HALIFAX â€” A Halifax-area man has been convicted of sexually assaulting a sleeping woman, in a case likely to add to the growing discourse over sexual consent.
Robert Shawn Burton of Lower Sackville, N.S., told Nova Scotia Supreme Court that he and the woman were engaged in consensual foreplay, and when sexual intercourse began, he stopped when she asked what he was doing.
The complainant testified there was no consent to any sex acts, telling the court she was asleep when the intercourse started early on Feb. 3, 2014.
Justice Joshua Arnold, in a written decision released Monday, said Burton’s version of events was not credible, largely based on a series of text messages Burton sent to the victim after the crime.
In the texts, Burton apologized for his behaviour and did not deny the woman’s allegation, also spelled out in a series of texts.
The assault happened in Burton’s bed after a party with friends that included drinking, smoking marijuana and snorting a white powder thought to be an illegal drug.
“(She) was asleep when she awoke to find Burton having sex with her,” the judge’s decision says. “A sleeping person cannot consent to sex. It is therefore illegal to have sex with someone while they are asleep. Burton did not have an honest but mistaken belief that (she) was consenting as he knew she was asleep when he had sex with her.”
In one of Barton’s texts after the assault, he says, “I feel (very badly) about last nightâ€¦ so out of lineâ€¦ so sorry.”
In another message, Burton says, “I have not stopped thinking about how you must feel â€¦ feel so low right nowâ€¦ so sorry.”
The judge said Burton’s testimony during his trial in December and January was tailored to defeat the woman’s allegations and did not make sense when compared with the text messages.
The trial also heard that the woman often used sleeping pills to cope with insomnia, something the judge said Burton was well aware of.
“Whether or not Burton saw (her) take her pills that evening, he was aware that she used sleeping pills and that she fell into a very deep sleep,” the judge said. “I am convinced beyond a reasonable doubt that (she) was under the influence of sleeping pills and was asleep when Burton had sex with her.”
Court heard that the two had known each other for about a year and had had sex on four separate occasions before the party.
“She said that she trusted Burton, considered him to be her friend, was not scared of him and thought it would be safe,” Arnold’s decision says. “(She) said that staying overnight at Burtonâ€™s was not a big deal as she had done it previously.”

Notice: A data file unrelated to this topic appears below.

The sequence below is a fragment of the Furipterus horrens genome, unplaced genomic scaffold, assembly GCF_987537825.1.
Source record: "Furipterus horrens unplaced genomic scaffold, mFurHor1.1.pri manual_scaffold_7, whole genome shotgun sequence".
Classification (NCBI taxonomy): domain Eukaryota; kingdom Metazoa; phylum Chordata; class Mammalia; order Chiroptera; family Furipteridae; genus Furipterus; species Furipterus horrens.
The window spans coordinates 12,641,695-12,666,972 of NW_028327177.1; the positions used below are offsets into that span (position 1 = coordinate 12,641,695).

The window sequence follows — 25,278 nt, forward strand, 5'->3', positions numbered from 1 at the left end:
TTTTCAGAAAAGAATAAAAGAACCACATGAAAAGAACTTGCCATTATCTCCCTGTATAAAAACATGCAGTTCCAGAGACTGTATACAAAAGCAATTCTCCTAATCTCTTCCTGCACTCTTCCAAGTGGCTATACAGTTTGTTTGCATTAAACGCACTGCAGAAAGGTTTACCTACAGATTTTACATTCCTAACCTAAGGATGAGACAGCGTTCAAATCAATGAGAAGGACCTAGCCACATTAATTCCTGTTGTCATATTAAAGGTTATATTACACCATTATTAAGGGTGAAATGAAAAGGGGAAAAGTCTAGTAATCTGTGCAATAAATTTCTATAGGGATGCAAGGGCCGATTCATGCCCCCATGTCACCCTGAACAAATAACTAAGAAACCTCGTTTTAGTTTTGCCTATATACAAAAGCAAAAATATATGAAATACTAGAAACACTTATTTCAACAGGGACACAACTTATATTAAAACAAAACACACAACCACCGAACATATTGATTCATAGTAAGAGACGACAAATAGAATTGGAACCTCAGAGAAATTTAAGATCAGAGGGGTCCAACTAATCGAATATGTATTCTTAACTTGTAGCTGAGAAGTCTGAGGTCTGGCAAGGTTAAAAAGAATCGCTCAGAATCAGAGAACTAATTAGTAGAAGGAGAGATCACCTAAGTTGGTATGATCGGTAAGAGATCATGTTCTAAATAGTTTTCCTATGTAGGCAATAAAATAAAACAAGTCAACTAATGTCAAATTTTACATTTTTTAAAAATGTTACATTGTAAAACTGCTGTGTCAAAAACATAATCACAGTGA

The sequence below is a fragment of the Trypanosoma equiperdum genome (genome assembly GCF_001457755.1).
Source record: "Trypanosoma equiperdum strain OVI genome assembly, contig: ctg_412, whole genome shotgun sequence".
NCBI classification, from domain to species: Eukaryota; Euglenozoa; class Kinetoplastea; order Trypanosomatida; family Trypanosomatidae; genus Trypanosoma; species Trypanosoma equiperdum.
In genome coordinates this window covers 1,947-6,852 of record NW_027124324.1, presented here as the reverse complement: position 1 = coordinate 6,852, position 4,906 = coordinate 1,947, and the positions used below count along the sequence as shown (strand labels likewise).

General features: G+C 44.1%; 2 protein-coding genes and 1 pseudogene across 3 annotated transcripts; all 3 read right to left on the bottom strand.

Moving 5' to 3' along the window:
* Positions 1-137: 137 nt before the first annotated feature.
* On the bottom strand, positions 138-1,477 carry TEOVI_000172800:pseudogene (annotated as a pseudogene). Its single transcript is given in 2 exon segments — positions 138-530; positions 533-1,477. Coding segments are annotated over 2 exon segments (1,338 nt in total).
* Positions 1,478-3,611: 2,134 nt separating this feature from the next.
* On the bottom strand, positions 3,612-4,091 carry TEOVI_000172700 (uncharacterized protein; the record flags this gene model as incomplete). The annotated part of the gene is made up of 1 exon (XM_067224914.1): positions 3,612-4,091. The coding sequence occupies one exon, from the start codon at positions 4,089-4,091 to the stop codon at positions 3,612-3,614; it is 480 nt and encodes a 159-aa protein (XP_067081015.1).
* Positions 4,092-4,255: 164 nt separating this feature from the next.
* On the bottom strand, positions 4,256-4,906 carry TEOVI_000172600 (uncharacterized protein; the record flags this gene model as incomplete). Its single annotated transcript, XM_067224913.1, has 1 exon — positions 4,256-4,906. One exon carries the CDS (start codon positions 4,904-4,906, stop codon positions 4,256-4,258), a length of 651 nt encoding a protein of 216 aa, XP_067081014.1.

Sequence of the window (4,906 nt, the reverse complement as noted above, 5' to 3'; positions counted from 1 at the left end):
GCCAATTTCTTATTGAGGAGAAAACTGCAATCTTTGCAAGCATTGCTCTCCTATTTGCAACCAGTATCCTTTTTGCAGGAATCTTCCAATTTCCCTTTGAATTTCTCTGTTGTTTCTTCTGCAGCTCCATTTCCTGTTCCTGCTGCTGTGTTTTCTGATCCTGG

The woman testified they were not in a relationship, and the court was shown text messages in which she tells Barton prior to the party they should just be friends. As well, the woman testified there had been one occasion when she slept with Burton but there was no intimate contact.
“Through the text messages it was clear that Burton wanted more than friendship, but he would take friendship over not seeing her,” the decision says. “He said that he felt sex was likely with (her) after the Super Bowl party because she had previously referred to him as just a friend and then had sex with him.”
Burton agreed there was no discussion about sex before or during the party, court heard.
When he was arrested on Feb. 8, 2014, he said he wanted a female opinion about his behaviour.
“He may not have been aware that having sex with (her) while she was asleep was illegal,” Arnold said. “In an effort to avoid culpability, he now says that (she) was awake and an active and willing participant in the sexual activity of February 3, 2014.”
The Burton case differs markedly from the recent trial involving Halifax cab driver Bassam Al-Rawi, who was acquitted after Judge Gregory Lenehan said the Crown had provided no evidence of a lack of a consent.
The driver was charged almost two years ago after police found the woman, in her 20s, passed out in the back seat of his car, with her legs propped up on the back of the front seats. The woman testified she had no memory of what happened.
In his oral decision, Lenehan said, “A lack of memory does not equate to a lack of consent.”
The judge said the evidence indicated that Al-Rawi had removed the woman’s pants, but it remained unclear whether he did so with or without her consent.
Lenehan’s decision has sparked public protests and calls for his dismissal.
Al-Rawi’s lawyer said in a statement Monday his client is an innocent man who is being pilloried unfairly. Luke Craggs said his client was found not guilty for legitimate reasons, including a lack of forensic evidence of sexual activity.
Michael MacDonald, The Canadian Press